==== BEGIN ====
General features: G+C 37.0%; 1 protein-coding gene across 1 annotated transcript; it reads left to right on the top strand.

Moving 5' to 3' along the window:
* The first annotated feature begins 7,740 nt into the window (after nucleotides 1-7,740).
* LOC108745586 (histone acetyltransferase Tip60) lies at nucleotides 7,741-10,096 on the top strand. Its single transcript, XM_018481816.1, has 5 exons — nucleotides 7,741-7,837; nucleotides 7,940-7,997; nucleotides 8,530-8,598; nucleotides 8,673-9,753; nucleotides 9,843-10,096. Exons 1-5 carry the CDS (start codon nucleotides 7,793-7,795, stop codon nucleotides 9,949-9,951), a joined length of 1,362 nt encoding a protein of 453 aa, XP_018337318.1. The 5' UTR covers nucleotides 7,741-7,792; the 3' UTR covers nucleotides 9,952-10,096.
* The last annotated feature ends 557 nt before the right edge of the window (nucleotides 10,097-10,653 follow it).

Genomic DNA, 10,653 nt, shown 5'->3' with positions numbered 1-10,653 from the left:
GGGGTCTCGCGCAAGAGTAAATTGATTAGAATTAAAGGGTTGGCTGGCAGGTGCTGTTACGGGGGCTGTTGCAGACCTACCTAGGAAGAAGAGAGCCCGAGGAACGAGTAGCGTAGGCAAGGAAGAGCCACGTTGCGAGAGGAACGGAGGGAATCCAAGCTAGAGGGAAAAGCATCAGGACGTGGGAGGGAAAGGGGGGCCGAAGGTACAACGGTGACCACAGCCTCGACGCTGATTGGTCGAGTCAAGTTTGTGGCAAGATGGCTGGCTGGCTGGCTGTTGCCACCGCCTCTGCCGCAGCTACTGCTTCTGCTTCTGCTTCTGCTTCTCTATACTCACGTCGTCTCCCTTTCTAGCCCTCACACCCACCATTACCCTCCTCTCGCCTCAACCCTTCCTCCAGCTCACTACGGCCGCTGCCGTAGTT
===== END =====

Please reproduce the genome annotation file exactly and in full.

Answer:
General features: G+C 37.0%; 1 protein-coding gene across 1 annotated transcript; it reads left to right on the top strand.

Moving 5' to 3' along the window:
* The first annotated feature begins 7,740 nt into the window (after nucleotides 1-7,740).
* LOC108745586 (histone acetyltransferase Tip60) lies at nucleotides 7,741-10,096 on the top strand. Its single transcript, XM_018481816.1, has 5 exons — nucleotides 7,741-7,837; nucleotides 7,940-7,997; nucleotides 8,530-8,598; nucleotides 8,673-9,753; nucleotides 9,843-10,096. Exons 1-5 carry the CDS (start codon nucleotides 7,793-7,795, stop codon nucleotides 9,949-9,951), a joined length of 1,362 nt encoding a protein of 453 aa, XP_018337318.1. The 5' UTR covers nucleotides 7,741-7,792; the 3' UTR covers nucleotides 9,952-10,096.
* The last annotated feature ends 557 nt before the right edge of the window (nucleotides 10,097-10,653 follow it).

Genomic DNA, 10,653 nt, shown 5'->3' with positions numbered 1-10,653 from the left:
GGGGTCTCGCGCAAGAGTAAATTGATTAGAATTAAAGGGTTGGCTGGCAGGTGCTGTTACGGGGGCTGTTGCAGACCTACCTAGGAAGAAGAGAGCCCGAGGAACGAGTAGCGTAGGCAAGGAAGAGCCACGTTGCGAGAGGAACGGAGGGAATCCAAGCTAGAGGGAAAAGCATCAGGACGTGGGAGGGAAAGGGGGGCCGAAGGTACAACGGTGACCACAGCCTCGACGCTGATTGGTCGAGTCAAGTTTGTGGCAAGATGGCTGGCTGGCTGGCTGTTGCCACCGCCTCTGCCGCAGCTACTGCTTCTGCTTCTGCTTCTGCTTCTCTATACTCACGTCGTCTCCCTTTCTAGCCCTCACACCCACCATTACCCTCCTCTCGCCTCAACCCTTCCTCCAGCTCACTACGGCCGCTGCCGTAGTT